Cat - 30 -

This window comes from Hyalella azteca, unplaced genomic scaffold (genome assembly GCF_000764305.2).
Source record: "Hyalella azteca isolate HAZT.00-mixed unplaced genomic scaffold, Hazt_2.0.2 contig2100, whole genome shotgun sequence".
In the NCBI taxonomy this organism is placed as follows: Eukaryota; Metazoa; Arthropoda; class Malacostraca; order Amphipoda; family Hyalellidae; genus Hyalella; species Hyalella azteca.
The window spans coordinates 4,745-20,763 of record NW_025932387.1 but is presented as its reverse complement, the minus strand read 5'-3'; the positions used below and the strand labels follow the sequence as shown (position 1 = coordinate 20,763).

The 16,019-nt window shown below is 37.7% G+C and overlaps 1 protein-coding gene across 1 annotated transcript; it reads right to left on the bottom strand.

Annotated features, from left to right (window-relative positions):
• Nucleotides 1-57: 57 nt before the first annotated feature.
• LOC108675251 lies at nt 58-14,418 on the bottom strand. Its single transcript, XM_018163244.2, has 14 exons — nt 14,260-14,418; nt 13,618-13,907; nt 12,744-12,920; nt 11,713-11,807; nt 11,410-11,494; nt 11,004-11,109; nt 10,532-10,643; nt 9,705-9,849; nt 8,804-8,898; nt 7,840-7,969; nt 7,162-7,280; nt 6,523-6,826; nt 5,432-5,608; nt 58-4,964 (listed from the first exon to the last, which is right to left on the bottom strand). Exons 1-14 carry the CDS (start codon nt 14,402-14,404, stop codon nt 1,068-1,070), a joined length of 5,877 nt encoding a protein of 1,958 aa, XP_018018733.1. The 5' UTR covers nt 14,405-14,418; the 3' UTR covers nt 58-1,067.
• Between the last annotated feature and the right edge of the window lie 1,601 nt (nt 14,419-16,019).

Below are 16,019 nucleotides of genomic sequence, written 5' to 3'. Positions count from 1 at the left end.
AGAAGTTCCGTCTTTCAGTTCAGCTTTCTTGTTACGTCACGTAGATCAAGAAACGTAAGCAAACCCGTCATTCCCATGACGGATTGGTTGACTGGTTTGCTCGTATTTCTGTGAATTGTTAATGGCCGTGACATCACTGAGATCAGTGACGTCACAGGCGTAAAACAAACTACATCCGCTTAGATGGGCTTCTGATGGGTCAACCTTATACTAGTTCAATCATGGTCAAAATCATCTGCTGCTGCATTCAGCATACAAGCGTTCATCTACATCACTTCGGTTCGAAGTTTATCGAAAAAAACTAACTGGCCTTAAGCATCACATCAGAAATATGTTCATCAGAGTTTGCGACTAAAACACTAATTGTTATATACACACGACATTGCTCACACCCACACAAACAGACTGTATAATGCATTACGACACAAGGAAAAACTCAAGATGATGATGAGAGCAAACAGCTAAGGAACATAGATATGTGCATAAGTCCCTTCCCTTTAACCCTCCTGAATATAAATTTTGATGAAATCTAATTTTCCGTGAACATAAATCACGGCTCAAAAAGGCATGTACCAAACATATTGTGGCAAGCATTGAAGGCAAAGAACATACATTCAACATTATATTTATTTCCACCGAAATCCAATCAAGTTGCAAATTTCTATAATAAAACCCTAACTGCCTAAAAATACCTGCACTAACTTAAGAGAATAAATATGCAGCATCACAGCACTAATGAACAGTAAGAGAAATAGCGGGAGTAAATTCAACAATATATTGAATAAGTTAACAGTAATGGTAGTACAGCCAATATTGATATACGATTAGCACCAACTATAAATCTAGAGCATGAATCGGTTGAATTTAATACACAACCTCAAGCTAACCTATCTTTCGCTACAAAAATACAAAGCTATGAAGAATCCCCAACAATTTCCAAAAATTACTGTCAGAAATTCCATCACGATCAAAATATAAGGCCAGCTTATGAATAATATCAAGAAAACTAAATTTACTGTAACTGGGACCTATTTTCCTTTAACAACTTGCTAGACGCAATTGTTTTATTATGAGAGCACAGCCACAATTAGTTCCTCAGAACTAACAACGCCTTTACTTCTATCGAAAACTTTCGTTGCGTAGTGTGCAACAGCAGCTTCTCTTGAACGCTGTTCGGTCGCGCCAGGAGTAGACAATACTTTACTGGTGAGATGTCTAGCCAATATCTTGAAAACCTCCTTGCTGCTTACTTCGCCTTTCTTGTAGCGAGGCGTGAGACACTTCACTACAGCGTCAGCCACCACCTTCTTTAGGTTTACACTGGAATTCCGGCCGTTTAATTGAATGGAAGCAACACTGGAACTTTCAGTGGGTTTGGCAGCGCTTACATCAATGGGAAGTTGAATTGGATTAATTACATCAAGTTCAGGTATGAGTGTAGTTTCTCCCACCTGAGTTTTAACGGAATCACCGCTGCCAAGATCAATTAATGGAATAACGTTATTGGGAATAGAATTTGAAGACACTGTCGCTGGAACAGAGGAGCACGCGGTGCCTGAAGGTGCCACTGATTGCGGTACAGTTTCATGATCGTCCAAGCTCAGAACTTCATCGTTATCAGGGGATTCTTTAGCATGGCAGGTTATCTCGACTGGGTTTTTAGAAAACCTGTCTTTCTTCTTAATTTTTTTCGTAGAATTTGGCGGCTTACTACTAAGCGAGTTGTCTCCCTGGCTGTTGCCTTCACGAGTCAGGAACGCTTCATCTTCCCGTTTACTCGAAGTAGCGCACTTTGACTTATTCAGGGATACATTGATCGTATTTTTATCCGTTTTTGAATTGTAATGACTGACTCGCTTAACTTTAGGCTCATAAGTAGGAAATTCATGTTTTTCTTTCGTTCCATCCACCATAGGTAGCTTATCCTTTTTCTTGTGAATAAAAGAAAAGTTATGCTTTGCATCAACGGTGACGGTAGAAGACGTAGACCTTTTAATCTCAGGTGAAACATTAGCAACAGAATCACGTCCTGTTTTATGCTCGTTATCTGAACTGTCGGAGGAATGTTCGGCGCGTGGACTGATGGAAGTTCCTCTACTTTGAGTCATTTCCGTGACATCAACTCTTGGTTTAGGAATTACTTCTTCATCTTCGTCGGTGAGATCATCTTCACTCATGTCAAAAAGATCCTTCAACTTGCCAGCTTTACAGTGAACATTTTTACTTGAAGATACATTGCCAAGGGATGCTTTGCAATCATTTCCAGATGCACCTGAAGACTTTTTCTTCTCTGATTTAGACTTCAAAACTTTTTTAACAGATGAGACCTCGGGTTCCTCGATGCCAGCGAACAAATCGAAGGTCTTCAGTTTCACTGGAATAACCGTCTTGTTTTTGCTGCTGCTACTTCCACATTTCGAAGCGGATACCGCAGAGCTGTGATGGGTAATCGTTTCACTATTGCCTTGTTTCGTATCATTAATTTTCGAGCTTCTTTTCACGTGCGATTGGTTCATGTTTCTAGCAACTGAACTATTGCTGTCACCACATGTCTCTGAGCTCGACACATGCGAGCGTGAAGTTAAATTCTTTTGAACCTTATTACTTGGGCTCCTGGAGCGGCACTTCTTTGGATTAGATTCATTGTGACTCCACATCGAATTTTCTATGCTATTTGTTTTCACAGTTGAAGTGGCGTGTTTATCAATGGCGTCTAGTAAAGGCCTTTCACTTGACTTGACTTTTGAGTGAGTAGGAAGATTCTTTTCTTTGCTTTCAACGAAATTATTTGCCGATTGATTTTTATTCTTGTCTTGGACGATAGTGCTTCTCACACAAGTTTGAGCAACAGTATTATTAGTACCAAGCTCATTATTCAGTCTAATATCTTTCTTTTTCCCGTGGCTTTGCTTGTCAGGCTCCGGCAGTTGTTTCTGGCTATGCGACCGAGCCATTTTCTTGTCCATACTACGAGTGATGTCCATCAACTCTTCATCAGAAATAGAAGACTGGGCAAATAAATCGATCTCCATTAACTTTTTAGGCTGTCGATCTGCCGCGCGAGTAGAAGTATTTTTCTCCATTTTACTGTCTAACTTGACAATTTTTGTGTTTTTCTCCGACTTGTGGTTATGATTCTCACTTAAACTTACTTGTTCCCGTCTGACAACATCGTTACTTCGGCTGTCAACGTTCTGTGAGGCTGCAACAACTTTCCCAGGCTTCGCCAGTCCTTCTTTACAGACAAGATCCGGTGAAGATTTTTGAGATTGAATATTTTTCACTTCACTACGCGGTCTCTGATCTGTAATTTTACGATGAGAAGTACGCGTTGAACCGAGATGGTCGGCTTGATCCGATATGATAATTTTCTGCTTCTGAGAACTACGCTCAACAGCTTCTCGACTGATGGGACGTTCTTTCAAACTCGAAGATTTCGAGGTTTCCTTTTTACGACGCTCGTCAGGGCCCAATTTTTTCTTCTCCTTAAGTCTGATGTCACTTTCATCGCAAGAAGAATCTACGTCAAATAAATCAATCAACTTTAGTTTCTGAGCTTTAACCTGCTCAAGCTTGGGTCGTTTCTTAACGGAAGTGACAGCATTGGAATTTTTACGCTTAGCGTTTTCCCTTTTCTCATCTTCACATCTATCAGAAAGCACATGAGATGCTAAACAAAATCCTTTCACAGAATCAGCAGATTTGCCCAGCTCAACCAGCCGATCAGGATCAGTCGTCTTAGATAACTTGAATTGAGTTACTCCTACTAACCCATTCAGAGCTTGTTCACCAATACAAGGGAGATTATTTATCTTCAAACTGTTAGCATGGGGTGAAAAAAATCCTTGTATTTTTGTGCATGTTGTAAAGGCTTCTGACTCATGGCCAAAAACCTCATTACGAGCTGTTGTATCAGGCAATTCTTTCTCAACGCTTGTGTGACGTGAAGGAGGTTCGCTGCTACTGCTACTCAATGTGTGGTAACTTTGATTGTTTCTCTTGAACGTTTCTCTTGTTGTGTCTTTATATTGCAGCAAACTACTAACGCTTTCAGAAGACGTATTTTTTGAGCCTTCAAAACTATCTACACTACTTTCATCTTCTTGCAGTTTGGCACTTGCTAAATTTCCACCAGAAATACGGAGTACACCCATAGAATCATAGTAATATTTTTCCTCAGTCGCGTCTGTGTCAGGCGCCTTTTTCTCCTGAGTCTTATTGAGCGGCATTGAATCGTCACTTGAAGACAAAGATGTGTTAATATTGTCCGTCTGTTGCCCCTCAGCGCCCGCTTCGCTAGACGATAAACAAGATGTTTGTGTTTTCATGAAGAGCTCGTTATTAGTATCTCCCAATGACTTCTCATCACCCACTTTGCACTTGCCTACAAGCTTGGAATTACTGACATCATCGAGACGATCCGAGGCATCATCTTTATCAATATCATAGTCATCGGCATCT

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You are the second person who has asked me that, so maybe I should make a tutorial. The thing about this skirt is, it’s open in the front. Most hoop skirts retain their shape because they are made out of round hoops. Without closed, round hoops, making the skirt normally - that is, with reinforcement only in the horizontal rungs - will leave you with something heavy and unwieldy, or something that flares open and does not stay round, or both. I reinforced the vertical strips, especially in the front, to force everything into shape. I made it out of two yards of 60” canvas duck fabric, fourteen tomato stakes (about $1 each at Home Depot), some wire hangers, and a roll of .25” soaker hose (also from Home Depot). I cut all of the canvas into six-inch strips, and zig-zag stitched the edges of the strips so they wouldn’t fray. I sewed all the strips together end-to-end to make a really long strip. And then I turned the edges over so they met in the center and sewed them down to make sort of channels in the edges for the soaker hose to go through. I sat down and sketched some blueprints for how I wanted this thing to fit. I’d post them, but they were WRONG and I ended up cutting off a bunch of fabric afterward. But basically, I measured how long I wanted the vertical strips to be - curving out from my waist to my mid-calf about two feet in front of me. I cut seven strips to that length plus one inch because I wanted them to overlap at the top. Then, I cut the rest into five more strips - one the circumference I wanted for the bottom rung, three more shorter ones for the middle rungs, and a top strip to fit around my waist with a buckle. I sewed the strips together into a cage, with the vertical strips over the horizontal, leaving the channels on the sides of each strip open, like this: I strongly recommend basting it first and trying it on. My skirt bulged out in weird places, so I had to un-pin it, re-lay the strips, and cut off some excess a couple of times before I got it right. Doing that with good, tight stitching is an unnecessary pain in the ass. So baste it together first and mess with it until it lays right. That will probably be at different sizes for everyone, since everyone’s height and waist measurements are different. I also added snaps to one end of the bottom rung, and to the top of each vertical strip, so I could put things in their channels and then snap them shut. The other ends of those strips, both ends of the belt, and one end of each of the middle rungs, I sewed shut. Then I crammed soaker hose through both channels of each of the middle rungs, and sewed the ends shut. I crammed unbent hangers inside the soaker hose for the bottom rung, since that one needs to be able to bend into shape - otherwise, the skirt won’t hold a curve properly. I put the hanger-and-soaker-hose combo inside the bottom rung and snapped it shut, so I could remove the hose later for easier transport. I took fourteen tomato stakes, which are made of steel and covered with plastic, and gently bent them into the sort of curve I wanted the vertical lines of the skirt to hold. Then I stuck them through the channels on the vertical strips. That left me with a skirt that stands up on its own and holds its shape, while not being too heavy. I decorated it with loads of ribbon, lace and glass pearls. The only craft supply store I have around here is Wal-Mart, so I was only able to get some of that stuff in yellow. What wasn’t available in yellow, I bought in white, and dyed on my stove with curry powder. Be careful and don’t leave it too long - curry powder can produce a ridiculously bright yellow, even on synthetic lace and beads. If you want just sort of a butter yellow, try dyeing it with coffee instead. I hope that helps.